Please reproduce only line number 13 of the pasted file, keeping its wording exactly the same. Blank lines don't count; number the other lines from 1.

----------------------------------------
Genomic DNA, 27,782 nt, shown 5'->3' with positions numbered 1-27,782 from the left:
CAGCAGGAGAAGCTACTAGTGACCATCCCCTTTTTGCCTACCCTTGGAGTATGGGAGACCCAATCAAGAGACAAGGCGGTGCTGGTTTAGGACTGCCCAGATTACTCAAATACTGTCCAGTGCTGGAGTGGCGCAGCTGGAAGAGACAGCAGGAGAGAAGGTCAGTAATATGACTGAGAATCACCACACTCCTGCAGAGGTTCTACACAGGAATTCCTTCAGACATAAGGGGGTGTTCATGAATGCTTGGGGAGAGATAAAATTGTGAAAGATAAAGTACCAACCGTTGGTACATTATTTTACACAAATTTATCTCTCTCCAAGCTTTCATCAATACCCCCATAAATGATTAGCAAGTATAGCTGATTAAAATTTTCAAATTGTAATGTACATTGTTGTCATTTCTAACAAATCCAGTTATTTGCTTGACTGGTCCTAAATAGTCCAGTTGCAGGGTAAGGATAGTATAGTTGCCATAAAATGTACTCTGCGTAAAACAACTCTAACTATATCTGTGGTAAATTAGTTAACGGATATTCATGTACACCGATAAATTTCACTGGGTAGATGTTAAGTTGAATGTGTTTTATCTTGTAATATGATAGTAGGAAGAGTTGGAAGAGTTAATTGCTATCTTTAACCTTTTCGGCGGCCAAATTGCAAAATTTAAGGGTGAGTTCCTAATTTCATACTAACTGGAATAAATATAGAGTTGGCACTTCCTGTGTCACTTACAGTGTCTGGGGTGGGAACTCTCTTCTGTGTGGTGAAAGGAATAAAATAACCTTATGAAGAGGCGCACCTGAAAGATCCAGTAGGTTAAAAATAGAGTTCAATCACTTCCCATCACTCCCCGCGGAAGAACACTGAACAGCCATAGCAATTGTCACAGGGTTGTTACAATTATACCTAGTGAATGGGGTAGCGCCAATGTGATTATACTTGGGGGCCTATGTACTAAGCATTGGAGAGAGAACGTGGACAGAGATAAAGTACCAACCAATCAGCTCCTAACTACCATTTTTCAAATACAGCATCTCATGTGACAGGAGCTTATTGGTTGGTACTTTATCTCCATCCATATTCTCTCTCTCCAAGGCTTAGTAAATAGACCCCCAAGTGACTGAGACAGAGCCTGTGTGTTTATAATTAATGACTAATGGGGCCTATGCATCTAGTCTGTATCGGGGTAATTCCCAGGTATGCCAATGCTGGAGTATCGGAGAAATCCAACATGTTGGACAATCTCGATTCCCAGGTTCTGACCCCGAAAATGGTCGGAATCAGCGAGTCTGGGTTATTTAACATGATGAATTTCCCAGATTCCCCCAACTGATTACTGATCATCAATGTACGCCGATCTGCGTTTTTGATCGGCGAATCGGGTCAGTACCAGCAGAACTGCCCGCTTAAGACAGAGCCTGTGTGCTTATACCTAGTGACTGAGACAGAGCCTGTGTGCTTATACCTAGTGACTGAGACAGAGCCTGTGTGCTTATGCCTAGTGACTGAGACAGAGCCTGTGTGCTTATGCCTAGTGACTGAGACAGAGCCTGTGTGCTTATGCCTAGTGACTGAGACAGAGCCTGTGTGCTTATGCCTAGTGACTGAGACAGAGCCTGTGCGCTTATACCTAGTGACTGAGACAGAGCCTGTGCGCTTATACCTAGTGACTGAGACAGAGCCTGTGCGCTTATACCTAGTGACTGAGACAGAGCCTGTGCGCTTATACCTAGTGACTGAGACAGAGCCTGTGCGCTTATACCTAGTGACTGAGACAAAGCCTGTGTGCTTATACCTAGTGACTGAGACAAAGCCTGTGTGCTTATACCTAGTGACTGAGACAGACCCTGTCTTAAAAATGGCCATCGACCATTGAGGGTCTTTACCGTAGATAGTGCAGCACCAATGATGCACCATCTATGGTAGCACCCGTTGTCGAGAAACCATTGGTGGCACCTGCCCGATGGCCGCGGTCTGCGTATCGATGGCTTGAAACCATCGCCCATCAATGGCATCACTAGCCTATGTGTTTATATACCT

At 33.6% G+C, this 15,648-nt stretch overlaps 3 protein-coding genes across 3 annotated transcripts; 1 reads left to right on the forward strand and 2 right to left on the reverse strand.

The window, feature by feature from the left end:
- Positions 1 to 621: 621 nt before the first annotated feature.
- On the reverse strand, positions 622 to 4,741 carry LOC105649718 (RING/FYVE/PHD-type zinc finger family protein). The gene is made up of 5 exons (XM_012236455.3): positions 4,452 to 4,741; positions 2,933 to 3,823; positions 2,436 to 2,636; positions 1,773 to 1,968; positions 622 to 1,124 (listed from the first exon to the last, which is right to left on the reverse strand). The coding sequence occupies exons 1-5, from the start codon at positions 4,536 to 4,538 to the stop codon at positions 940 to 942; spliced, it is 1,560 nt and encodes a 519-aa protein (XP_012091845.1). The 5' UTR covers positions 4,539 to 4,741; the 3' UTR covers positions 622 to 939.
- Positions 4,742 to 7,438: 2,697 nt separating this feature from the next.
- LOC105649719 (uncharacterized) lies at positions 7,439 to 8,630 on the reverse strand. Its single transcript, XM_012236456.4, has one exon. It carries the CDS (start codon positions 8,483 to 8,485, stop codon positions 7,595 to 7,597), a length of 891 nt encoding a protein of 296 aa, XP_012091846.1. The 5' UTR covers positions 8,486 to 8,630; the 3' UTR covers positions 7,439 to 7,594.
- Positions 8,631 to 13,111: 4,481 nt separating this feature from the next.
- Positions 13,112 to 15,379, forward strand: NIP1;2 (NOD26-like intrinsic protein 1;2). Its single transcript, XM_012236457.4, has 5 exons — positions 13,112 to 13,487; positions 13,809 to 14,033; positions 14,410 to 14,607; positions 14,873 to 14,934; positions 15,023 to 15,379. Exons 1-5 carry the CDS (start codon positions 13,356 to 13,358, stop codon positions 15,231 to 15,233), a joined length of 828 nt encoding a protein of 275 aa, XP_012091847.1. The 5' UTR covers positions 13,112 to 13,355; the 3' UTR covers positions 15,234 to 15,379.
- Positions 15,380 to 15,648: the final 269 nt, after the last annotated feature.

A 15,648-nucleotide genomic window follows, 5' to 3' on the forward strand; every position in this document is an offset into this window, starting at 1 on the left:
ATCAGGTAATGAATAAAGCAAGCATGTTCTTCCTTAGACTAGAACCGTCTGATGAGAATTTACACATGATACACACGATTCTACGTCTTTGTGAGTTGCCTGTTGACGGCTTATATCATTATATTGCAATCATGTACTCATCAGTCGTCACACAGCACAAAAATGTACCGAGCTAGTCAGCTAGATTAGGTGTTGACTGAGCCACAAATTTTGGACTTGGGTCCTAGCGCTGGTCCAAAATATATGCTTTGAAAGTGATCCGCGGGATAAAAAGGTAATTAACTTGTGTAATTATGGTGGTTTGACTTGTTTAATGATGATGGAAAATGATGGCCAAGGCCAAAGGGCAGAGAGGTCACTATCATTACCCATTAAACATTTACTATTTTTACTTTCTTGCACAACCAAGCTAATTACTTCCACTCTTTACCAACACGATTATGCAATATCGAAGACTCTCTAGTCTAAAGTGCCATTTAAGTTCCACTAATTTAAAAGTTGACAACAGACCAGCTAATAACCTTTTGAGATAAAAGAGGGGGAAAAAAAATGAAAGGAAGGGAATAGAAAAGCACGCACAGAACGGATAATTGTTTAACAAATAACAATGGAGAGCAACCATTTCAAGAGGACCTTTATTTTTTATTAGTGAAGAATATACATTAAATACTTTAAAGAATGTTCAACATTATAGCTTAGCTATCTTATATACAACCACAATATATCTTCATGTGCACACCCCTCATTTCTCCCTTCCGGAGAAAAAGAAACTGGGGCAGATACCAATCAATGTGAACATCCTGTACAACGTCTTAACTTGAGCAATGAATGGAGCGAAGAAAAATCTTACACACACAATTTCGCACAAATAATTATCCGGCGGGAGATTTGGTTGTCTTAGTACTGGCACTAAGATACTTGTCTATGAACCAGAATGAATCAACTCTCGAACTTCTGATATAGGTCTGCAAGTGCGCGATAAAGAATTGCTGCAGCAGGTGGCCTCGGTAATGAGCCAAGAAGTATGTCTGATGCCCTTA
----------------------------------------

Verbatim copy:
ATCAGGTAATGAATAAAGCAAGCATGTTCTTCCTTAGACTAGAACCGTCTGATGAGAATTTACACATGATACACACGATTCTACGTCTTTGTGAGTTGCCTGTTGACGGCTTATATCATTATATTGCAATCATGTACTCATCAGTCGTCACACAGCACAAAAATGTACCGAGCTAGTCAGCTAGATTAGGTGTTGACTGAGCCACAAATTTTGGACTTGGGTCCTAGCGCTGGTCCAAAATATATGCTTTGAAAGTGATCCGCGGGATAAAAAGGTAATTAACTTGTGTAATTATGGTGGTTTGACTTGTTTAATGATGATGGAAAATGATGGCCAAGGCCAAAGGGCAGAGAGGTCACTATCATTACCCATTAAACATTTACTATTTTTACTTTCTTGCACAACCAAGCTAATTACTTCCACTCTTTACCAACACGATTATGCAATATCGAAGACTCTCTAGTCTAAAGTGCCATTTAAGTTCCACTAATTTAAAAGTTGACAACAGACCAGCTAATAACCTTTTGAGATAAAAGAGGGGGAAAAAAAATGAAAGGAAGGGAATAGAAAAGCACGCACAGAACGGATAATTGTTTAACAAATAACAATGGAGAGCAACCATTTCAAGAGGACCTTTATTTTTTATTAGTGAAGAATATACATTAAATACTTTAAAGAATGTTCAACATTATAGCTTAGCTATCTTATATACAACCACAATATATCTTCATGTGCACACCCCTCATTTCTCCCTTCCGGAGAAAAAGAAACTGGGGCAGATACCAATCAATGTGAACATCCTGTACAACGTCTTAACTTGAGCAATGAATGGAGCGAAGAAAAATCTTACACACACAATTTCGCACAAATAATTATCCGGCGGGAGATTTGGTTGTCTTAGTACTGGCACTAAGATACTTGTCTATGAACCAGAATGAATCAACTCTCGAACTTCTGATATAGGTCTGCAAGTGCGCGATAAAGAATTGCTGCAGCAGGTGGCCTCGGTAATGAGCCAAGAAGTATGTCTGATGCCCTTA